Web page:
Bush Officials Warn of Possible Gas Shortages, Output Shows Minimal Gains

Two senior Bush administration officials warned Tuesday of possible natural gas shortages because of the slow recovery following Hurricane Katrina, and their statements were mirrored in the Minerals Management Service report, which showed shut-in gas barely inched up in 24 hours to 3.720 Bcf/d, or 37.20% of daily gas production offshore, compared with Monday's shut-in report of 3.784 Bcf/d.

The cumulative shut-in gas production since Aug. 26 is 95.476 Bcf, equivalent to 2.616% of the yearly production of 3.65 Tcf of gas in the Gulf.

Shut-in oil production as of midday Tuesday was 846,720 bbl/d, equivalent to 56.45% of the daily oil production in the GOM, which is currently 1.5 million bbl/d. The cumulative shut-in oil production since Aug. 26 is 19.690 million bbl/d, equivalent to 3.596 % of the yearly 547.5 million bbl of oil production offshore.

As of Tuesday, 10.62% of 819 manned platforms and 1.49% of 134 rigs currently operating in the Gulf remained evacuated.

Two senior Bush administration officials touring the Gulf Coast region devastated by Hurricane Katrina Tuesday said natural gas shortages are possible because of a slow recovery to production and related facilities. Energy Secretary Samuel Bodman and Interior Secretary Gail Norton told reporters gas shortages are possible because of a slow recovery to production and related facilities. The two flew to Baton Rouge, LA from Houston after meeting with several senior energy executives Monday night to discuss their recovery efforts following the hurricane.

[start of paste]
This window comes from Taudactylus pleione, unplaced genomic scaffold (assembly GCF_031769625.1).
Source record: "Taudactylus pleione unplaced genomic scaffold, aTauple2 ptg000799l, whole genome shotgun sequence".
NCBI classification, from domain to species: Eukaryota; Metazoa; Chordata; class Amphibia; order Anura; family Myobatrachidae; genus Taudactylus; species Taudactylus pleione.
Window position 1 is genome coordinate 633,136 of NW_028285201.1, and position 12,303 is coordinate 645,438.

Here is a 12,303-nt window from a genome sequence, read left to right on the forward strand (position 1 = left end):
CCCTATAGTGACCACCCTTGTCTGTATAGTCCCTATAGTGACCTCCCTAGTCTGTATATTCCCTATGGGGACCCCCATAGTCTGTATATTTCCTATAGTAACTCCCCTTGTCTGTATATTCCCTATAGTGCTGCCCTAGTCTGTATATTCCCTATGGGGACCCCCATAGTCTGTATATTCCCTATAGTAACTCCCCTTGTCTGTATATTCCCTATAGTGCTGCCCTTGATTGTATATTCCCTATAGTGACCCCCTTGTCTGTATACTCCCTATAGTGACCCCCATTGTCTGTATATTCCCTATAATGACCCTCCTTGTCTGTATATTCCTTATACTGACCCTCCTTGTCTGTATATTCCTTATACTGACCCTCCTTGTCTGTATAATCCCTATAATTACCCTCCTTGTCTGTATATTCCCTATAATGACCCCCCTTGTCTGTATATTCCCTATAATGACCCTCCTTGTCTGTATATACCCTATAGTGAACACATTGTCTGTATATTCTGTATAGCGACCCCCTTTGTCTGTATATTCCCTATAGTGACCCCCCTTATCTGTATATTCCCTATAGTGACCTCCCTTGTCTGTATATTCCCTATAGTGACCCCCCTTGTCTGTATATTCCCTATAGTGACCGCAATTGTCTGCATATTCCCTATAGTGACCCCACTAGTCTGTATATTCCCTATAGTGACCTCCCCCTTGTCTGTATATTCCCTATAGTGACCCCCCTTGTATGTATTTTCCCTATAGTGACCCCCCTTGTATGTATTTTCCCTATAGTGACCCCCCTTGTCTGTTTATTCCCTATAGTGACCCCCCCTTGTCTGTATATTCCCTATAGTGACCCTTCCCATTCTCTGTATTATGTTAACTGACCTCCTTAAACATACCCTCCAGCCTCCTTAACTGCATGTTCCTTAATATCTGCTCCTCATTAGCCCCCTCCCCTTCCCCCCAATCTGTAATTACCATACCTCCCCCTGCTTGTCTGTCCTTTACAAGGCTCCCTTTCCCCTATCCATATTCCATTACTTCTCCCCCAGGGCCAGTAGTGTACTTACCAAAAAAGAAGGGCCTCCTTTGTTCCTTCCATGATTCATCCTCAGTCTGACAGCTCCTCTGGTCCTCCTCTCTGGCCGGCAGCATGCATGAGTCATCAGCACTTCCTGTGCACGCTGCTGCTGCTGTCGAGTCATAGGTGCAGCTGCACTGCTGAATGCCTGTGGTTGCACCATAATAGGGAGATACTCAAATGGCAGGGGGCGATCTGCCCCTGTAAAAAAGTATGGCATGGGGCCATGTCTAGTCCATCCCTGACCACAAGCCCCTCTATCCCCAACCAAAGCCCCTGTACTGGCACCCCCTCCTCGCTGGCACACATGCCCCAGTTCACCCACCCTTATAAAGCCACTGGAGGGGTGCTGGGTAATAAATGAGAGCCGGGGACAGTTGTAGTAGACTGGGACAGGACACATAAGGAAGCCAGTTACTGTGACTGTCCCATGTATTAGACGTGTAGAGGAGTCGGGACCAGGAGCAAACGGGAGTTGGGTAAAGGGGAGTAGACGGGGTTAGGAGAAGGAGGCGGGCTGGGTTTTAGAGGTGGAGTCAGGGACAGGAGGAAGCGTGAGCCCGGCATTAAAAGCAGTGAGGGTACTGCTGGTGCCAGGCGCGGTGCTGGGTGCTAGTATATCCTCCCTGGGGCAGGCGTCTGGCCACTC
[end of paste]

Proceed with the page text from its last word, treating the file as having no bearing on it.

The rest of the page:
Bodman told reporters less is known about the damage to the gas supply system than the effect on crude oil production because of possible offshore pipeline damage and flooded gas processing facilities onshore.

"The great concern is about natural gas," Bodman said.

About 90% of the Gulf oil platforms will be capable of production by the end of September, said Interior Secretary Gail Norton. However, damage to onshore facilities may reduce oil output.

"But there is more concern about gas because we don't have an international market" to use for additional gas supplies, as oil does, Norton said.

Meanwhile, another energy company on Tuesday revised its third quarter and full-year oil and natural gas production figures because of Katrina.

PetroQuest Energy Inc. dropped its third quarter production guidance to 46-49 MMcfe/d from a previously issued guidance of 49-53 MMcfe/d, "primarily due to production downtime during Hurricane Katrina, production that remains shut-in as a result of the hurricane and a deferral of initial production at the company's Pebble Beach prospect due to the hurricane." Production that remains shut-in is approximately 2.3 Mcfe/d, and "is contingent on third party pipelines and processing facilities." PetroQuest still expects initial production from its Pebble Beach prospect in October. After full inspections were completed, the company found no reservoir damage and only minor superficial damage sustained to surface facilities.

Additionally, PetroQuest revised full-year 2005 production guidance to 47-50 MMcfe/d, down from previous guidance of 50-55 MMcfe/d because of hurricane-related issues, as well as a deferral of production from the company's Main Pass facilities. Main Pass production is contingent on third party pipelines and processing facilities being put back into service. The company expects to complete its lateral line connection in October and production to resume at Main Pass in November.

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